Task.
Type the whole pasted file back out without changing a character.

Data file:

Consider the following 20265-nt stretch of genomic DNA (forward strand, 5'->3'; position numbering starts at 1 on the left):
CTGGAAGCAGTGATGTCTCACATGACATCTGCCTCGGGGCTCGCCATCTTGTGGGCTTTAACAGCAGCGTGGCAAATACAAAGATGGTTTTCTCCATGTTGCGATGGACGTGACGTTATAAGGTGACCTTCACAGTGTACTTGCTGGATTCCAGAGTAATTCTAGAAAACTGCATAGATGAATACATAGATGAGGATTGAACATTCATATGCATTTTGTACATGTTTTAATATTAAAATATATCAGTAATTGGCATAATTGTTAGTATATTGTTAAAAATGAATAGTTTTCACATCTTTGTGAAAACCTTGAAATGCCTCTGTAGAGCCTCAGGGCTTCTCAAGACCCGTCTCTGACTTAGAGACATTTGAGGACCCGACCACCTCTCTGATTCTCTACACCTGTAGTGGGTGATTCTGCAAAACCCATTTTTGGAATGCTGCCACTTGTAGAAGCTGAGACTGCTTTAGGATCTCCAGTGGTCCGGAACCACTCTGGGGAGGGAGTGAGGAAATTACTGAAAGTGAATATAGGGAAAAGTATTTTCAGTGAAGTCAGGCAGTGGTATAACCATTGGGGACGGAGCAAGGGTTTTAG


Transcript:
Consider the following 20265-nt stretch of genomic DNA (forward strand, 5'->3'; position numbering starts at 1 on the left):
CTGGAAGCAGTGATGTCTCACATGACATCTGCCTCGGGGCTCGCCATCTTGTGGGCTTTAACAGCAGCGTGGCAAATACAAAGATGGTTTTCTCCATGTTGCGATGGACGTGACGTTATAAGGTGACCTTCACAGTGTACTTGCTGGATTCCAGAGTAATTCTAGAAAACTGCATAGATGAATACATAGATGAGGATTGAACATTCATATGCATTTTGTACATGTTTTAATATTAAAATATATCAGTAATTGGCATAATTGTTAGTATATTGTTAAAAATGAATAGTTTTCACATCTTTGTGAAAACCTTGAAATGCCTCTGTAGAGCCTCAGGGCTTCTCAAGACCCGTCTCTGACTTAGAGACATTTGAGGACCCGACCACCTCTCTGATTCTCTACACCTGTAGTGGGTGATTCTGCAAAACCCATTTTTGGAATGCTGCCACTTGTAGAAGCTGAGACTGCTTTAGGATCTCCAGTGGTCCGGAACCACTCTGGGGAGGGAGTGAGGAAATTACTGAAAGTGAATATAGGGAAAAGTATTTTCAGTGAAGTCAGGCAGTGGTATAACCATTGGGGACGGAGCAAGGGTTTTAG